St. Acacius and Love

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On July 7th, one Saint commemorated in the Byzantine Christian Calendar is St. Acacius, who is mentioned in the Ladder of Divine Ascent.

The OCA website has a short but beautiful summary of his life, here is the link:

http://oca.org/saints/lives/2016/07/07/101951-venerable-acacius-of-sinai-who-is-mentioned-in-the-ladder

 

In our world there is a focus on offending others, which can be beneficial from one perspective. We do not want to hurt our neighbors, after all! But I would ask-do we hurt ourselves when we continuously find reasons for offense? Have we missed forgiveness in this sensitivity to offense? Does it make us unable to love when we are wounded? If so, we may have missed an even deeper opportunity to love than in the world where no one offends another (assuming such world would even be possible).

With St. Acacius, we may have an example to consider. We may find his life shocking. He was mistreated by his spiritual father to the point of death without complaining. He was  miraculously raised from the dead to continue to show respect to the same monk who mistreated him, saying that he could not be silent if he was called upon. And so his dead body spoke to continue a life of love, despite no love shown to him.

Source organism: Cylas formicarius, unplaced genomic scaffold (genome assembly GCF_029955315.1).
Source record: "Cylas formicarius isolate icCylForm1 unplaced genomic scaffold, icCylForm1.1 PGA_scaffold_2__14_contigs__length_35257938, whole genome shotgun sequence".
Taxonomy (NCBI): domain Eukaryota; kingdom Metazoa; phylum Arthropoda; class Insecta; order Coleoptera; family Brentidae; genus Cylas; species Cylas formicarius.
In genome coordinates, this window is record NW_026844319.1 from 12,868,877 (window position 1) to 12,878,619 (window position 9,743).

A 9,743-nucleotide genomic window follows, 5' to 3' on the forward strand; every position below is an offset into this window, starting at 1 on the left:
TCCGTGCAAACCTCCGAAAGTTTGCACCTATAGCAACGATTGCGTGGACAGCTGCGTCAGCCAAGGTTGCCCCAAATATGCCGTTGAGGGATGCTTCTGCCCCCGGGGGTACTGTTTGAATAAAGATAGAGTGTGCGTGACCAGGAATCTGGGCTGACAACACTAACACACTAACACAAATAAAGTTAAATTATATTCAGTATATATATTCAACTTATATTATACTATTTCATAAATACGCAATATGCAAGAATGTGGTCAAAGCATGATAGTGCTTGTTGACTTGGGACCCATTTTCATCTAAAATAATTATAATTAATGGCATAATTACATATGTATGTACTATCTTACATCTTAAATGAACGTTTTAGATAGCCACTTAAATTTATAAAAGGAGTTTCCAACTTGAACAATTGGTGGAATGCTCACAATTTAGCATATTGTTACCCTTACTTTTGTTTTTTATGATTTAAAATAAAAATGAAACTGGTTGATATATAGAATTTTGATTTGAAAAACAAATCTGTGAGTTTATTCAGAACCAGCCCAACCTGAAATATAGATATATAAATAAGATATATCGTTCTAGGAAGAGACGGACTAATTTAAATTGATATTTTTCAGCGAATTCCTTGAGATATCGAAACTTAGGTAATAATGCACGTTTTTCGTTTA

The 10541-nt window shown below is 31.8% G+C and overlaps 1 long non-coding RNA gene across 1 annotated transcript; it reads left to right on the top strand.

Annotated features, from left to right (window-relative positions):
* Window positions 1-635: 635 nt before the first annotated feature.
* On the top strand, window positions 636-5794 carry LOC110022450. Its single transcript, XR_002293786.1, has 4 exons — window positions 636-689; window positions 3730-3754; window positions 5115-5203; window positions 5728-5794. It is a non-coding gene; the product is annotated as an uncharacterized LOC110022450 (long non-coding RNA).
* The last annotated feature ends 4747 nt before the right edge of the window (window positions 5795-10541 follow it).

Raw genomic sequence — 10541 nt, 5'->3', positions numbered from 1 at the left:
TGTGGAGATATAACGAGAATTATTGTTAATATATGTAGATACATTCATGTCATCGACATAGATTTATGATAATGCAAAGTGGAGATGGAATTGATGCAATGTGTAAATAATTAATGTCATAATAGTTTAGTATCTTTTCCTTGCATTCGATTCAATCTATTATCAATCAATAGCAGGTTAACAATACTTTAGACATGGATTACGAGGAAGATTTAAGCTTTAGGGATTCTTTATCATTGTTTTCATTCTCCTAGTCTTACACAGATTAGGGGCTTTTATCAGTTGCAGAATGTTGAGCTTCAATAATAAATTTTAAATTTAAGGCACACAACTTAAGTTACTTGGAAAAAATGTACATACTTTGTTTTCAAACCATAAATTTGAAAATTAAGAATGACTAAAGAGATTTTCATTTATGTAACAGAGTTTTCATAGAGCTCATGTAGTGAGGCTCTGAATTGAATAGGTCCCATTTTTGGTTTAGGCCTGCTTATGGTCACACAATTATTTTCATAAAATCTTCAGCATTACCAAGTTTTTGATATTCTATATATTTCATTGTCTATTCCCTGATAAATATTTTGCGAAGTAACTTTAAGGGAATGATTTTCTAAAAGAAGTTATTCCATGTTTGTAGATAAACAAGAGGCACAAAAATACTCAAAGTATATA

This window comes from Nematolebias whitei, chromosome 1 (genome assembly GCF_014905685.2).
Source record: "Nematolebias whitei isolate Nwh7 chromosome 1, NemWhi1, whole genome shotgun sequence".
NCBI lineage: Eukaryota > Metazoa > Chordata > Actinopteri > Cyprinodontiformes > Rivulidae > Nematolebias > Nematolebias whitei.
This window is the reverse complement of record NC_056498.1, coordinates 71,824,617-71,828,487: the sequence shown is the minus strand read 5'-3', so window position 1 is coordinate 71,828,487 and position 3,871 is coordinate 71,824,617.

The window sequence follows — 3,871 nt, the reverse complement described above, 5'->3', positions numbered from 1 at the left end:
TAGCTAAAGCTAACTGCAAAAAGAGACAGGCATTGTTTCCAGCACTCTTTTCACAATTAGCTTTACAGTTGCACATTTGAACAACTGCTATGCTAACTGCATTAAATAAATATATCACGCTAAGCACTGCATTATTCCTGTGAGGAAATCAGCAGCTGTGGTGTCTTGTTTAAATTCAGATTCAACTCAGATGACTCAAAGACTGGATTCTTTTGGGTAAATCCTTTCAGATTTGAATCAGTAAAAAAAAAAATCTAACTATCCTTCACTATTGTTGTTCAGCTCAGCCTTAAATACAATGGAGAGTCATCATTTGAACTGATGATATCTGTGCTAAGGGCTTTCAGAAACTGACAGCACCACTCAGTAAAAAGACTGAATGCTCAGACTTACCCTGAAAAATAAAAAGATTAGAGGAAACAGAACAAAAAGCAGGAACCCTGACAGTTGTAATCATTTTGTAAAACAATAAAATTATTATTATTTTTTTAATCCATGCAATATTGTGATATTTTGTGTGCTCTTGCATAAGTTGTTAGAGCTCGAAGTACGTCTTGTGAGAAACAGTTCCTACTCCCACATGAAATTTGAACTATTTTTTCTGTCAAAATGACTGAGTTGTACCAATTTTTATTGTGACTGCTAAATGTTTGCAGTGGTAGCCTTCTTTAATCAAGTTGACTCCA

This led to a beautiful remorse and repentance by his spiritual father, and his life of love brought a reconciliation to all of the hurts that Acacius endured.

The persistent love and obedience in the face of such offense is scandalous. We could consider him quite masochistic for enduring this. But I think that scandal is the exact place where we see his love, which was not contingent on his surroundings. As the love of God is present even as we turn away from Him, St. Acacius continued to love regardless of how he was treated.

May we seek to revel in this love! May God grant it to us when minuscule trials come our way. So often we speak out and react to the smallest things, and yet St. Acacius’ obedient silence in life and his obedient words in death can still our worries and heal not only our own wounds, but the wounds of those who have hurt us. That may be the deepest therapeutic, far above any feelings of justice that come from retribution.

 

I pray that deep love of St. Acacius fill our hearts to love no matter what we face. It is, I would argue, the surest way to be kept safe from the spirit of retaliation and frustration that seems ubiquitous in our world today.

 

Glory to Jesus Christ!

 

 

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